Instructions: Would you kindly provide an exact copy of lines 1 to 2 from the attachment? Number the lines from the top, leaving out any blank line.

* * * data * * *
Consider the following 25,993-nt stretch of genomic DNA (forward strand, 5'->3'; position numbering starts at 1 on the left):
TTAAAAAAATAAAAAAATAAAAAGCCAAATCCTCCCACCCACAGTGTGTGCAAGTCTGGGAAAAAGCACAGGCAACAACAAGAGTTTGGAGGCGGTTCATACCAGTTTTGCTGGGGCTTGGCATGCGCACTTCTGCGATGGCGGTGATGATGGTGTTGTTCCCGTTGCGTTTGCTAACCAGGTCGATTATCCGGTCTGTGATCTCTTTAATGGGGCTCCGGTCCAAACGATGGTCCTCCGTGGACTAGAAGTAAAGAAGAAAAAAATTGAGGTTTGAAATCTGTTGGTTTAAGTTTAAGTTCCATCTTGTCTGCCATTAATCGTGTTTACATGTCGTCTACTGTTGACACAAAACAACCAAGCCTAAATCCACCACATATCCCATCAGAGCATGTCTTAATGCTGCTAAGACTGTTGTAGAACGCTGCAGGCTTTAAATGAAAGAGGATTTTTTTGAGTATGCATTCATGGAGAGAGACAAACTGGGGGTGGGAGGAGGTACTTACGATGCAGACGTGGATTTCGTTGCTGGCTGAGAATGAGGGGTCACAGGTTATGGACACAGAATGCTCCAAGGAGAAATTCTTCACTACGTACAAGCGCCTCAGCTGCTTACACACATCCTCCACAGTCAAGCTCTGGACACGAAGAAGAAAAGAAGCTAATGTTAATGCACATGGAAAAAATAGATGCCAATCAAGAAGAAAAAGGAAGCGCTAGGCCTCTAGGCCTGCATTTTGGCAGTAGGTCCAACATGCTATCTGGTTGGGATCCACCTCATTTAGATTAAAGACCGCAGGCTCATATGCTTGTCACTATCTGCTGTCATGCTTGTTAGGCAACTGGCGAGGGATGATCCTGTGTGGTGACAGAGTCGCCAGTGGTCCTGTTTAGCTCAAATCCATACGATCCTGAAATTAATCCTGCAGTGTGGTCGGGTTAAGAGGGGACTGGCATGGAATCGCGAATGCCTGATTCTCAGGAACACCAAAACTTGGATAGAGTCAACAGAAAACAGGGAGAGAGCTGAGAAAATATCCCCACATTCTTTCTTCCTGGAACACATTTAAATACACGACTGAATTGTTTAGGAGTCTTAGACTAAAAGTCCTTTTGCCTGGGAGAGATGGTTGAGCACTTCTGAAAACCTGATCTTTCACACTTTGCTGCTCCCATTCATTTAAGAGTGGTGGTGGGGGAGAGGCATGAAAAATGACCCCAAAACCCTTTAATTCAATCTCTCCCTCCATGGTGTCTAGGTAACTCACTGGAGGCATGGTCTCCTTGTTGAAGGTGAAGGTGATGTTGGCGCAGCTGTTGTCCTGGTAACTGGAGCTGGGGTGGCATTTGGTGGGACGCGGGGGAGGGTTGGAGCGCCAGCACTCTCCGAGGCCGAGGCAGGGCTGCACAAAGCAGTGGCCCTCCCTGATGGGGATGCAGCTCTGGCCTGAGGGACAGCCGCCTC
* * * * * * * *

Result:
Consider the following 25,993-nt stretch of genomic DNA (forward strand, 5'->3'; position numbering starts at 1 on the left):
TTAAAAAAATAAAAAAATAAAAAGCCAAATCCTCCCACCCACAGTGTGTGCAAGTCTGGGAAAAAGCACAGGCAACAACAAGAGTTTGGAGGCGGTTCATACCAGTTTTGCTGGGGCTTGGCATGCGCACTTCTGCGATGGCGGTGATGATGGTGTTGTTCCCGTTGCGTTTGCTAACCAGGTCGATTATCCGGTCTGTGATCTCTTTAATGGGGCTCCGGTCCAAACGATGGTCCTCCGTGGACTAGAAGTAAAGAAGAAAAAAATTGAGGTTTGAAATCTGTTGGTTTAAGTTTAAGTTCCATCTTGTCTGCCATTAATCGTGTTTACATGTCGTCTACTGTTGACACAAAACAACCAAGCCTAAATCCACCACATATCCCATCAGAGCATGTCTTAATGCTGCTAAGACTGTTGTAGAACGCTGCAGGCTTTAAATGAAAGAGGATTTTTTTGAGTATGCATTCATGGAGAGAGACAAACTGGGGGTGGGAGGAGGTACTTACGATGCAGACGTGGATTTCGTTGCTGGCTGAGAATGAGGGGTCACAGGTTATGGACACAGAATGCTCCAAGGAGAAATTCTTCACTACGTACAAGCGCCTCAGCTGCTTACACACATCCTCCACAGTCAAGCTCTGGACACGAAGAAGAAAAGAAGCTAATGTTAATGCACATGGAAAAAATAGATGCCAATCAAGAAGAAAAAGGAAGCGCTAGGCCTCTAGGCCTGCATTTTGGCAGTAGGTCCAACATGCTATCTGGTTGGGATCCACCTCATTTAGATTAAAGACCGCAGGCTCATATGCTTGTCACTATCTGCTGTCATGCTTGTTAGGCAACTGGCGAGGGATGATCCTGTGTGGTGACAGAGTCGCCAGTGGTCCTGTTTAGCTCAAATCCATACGATCCTGAAATTAATCCTGCAGTGTGGTCGGGTTAAGAGGGGACTGGCATGGAATCGCGAATGCCTGATTCTCAGGAACACCAAAACTTGGATAGAGTCAACAGAAAACAGGGAGAGAGCTGAGAAAATATCCCCACATTCTTTCTTCCTGGAACACATTTAAATACACGACTGAATTGTTTAGGAGTCTTAGACTAAAAGTCCTTTTGCCTGGGAGAGATGGTTGAGCACTTCTGAAAACCTGATCTTTCACACTTTGCTGCTCCCATTCATTTAAGAGTGGTGGTGGGGGAGAGGCATGAAAAATGACCCCAAAACCCTTTAATTCAATCTCTCCCTCCATGGTGTCTAGGTAACTCACTGGAGGCATGGTCTCCTTGTTGAAGGTGAAGGTGATGTTGGCGCAGCTGTTGTCCTGGTAACTGGAGCTGGGGTGGCATTTGGTGGGACGCGGGGGAGGGTTGGAGCGCCAGCACTCTCCGAGGCCGAGGCAGGGCTGCACAAAGCAGTGGCCCTCCCTGATGGGGATGCAGCTCTGGCCTGAGGGACAGCCGCCTC